As much as we like the smell of clothes dried on a clothesline if you suffer from allergies at this time of year don’t hang your clothes outside. If you do plan on bringing a great deal of the pollen that makes you feel horrible into your home.
Shower regularly to keep any pollen or spore off your skin and hair. Specifically, wash off right after you spend time outdoors. Keep you outside shoes limited to outside the home and get yourself a nice pair of slippers or inside-only shoes. This is just one more small way to avoid tracking allergens into your sanctuary.
The air in your home is the biggest culprit of your indoor allergic reactions. Our air is very important to our survival. Even though we recently reported how to boost your oxygen with food, we all know that our oxygen intake is through the air we breathe. It’s time to clean the air in your home.
These devices are a great addition to the sufferers home. Dehumidifiers do the opposite of humidifiers, which is great when we talk about allergies because allergens flourish in humidity. By introducing a dehumidifier into your home, the humidity levels will diminish and attackers like dust mites, mildew, and mold will not be able to grow and reproduce.
They are quiet and efficient and will go virtually unnoticed depending on where you choose to put it in your home. Besides getting rid of the allergens that make fall a dreaded time of year for you or your loved one, dehumidifiers also get rid of odors and lessen the probability of mold and mildew flourishing in your furniture.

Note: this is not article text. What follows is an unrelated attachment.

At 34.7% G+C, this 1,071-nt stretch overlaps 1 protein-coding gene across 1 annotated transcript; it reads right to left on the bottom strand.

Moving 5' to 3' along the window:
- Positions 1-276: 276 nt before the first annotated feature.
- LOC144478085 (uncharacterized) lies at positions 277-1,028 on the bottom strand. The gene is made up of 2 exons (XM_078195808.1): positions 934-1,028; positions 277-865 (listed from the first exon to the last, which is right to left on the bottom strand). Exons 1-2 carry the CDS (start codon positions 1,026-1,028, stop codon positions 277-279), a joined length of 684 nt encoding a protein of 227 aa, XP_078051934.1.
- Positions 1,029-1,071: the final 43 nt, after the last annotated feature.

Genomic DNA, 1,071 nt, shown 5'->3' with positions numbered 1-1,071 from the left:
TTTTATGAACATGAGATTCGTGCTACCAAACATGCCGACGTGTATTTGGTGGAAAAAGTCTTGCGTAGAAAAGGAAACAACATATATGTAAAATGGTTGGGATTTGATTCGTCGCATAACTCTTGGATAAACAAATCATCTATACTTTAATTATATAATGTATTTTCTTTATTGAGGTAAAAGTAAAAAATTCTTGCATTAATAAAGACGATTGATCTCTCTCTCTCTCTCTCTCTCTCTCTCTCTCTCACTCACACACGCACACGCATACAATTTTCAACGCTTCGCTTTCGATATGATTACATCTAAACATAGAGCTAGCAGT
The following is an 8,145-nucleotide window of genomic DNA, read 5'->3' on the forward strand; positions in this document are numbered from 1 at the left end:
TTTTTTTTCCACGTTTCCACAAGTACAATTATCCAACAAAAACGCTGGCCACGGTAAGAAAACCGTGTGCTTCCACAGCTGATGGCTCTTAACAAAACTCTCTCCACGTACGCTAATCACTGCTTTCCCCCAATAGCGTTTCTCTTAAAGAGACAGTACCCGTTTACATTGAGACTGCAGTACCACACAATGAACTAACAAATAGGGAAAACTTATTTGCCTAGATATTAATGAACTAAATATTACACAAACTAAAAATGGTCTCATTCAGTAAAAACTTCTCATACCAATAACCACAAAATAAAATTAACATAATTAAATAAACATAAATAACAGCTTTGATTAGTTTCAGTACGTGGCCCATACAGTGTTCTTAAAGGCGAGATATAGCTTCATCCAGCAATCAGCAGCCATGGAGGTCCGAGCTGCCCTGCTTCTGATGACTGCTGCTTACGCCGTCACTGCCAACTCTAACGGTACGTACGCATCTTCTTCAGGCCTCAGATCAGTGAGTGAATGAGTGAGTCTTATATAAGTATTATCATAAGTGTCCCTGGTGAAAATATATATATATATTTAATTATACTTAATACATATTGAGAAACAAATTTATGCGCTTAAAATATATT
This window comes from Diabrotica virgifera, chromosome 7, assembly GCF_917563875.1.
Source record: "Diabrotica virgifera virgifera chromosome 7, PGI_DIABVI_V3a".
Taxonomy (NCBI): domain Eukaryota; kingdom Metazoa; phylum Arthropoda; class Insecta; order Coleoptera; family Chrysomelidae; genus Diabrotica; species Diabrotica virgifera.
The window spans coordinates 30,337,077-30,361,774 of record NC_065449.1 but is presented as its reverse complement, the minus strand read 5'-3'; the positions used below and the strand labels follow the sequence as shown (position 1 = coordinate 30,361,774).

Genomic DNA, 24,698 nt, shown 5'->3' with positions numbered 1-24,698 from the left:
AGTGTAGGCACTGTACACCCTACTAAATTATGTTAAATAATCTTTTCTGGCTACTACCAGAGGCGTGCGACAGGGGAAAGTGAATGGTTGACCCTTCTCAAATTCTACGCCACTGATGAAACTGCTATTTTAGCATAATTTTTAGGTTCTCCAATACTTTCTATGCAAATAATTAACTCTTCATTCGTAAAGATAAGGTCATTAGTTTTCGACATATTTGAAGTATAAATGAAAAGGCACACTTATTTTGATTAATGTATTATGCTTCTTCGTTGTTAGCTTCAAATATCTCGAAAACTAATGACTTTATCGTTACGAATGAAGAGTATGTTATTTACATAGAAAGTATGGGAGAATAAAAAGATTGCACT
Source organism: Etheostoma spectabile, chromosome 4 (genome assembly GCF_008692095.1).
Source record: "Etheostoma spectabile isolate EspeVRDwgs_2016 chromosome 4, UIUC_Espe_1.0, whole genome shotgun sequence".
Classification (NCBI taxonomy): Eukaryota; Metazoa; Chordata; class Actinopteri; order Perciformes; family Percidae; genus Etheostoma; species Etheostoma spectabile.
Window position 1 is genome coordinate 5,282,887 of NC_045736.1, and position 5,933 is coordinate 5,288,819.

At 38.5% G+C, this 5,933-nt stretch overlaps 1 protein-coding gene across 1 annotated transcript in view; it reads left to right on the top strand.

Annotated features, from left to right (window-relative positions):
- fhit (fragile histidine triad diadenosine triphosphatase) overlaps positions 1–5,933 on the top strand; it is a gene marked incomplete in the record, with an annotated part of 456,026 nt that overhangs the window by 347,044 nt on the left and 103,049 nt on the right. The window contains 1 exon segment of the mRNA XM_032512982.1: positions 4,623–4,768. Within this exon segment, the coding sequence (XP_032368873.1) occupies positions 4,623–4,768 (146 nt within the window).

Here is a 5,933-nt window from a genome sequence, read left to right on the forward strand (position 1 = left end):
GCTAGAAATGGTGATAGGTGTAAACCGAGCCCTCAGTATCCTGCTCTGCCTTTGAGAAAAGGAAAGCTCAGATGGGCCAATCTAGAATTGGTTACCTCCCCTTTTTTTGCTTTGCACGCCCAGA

When used, these handy machines make the air easier to breathe for the allergy sufferer and the amount of dust in your home is drastically reduced. A bonus is that with less dust in the air you should find a lowered energy bill since your air conditioner will run with more efficiency.
Speaking of air conditioners, this is another way to reduce your allergies when you try to sleep. This will help curtail the amount of pollen floating around your bedroom. For the air conditioner to work its best, the windows must be closed.
Also, make sure you to get filters for your air conditioner that are hypoallergenic and can be changed monthly. When you dispose of them make sure they are in a tight bag so you aren’t adding to the pollen already floating around.
Keep an eye on pollen levels
There is a great deal of websites that will report the pollen levels in your area at any given time. Some will personalize them for you and focus on the allergen that bugs you the most. Is ragweed a trigger for you? Then punch it into the tracker you choose and you’ll get a daily report of the levels when you need them.
If levels are high in your area you might want to stay indoors. Of course, if your allergies are to the point where you can’t leave your house then we suggest getting a medical opinion. There are several pharmaceutical remedies on the market including steroid nasal sprays, antihistamines, decongestants, and immunotherapy. There are also over the counter options but beware of the directions and, if in doubt, consult a medical professional.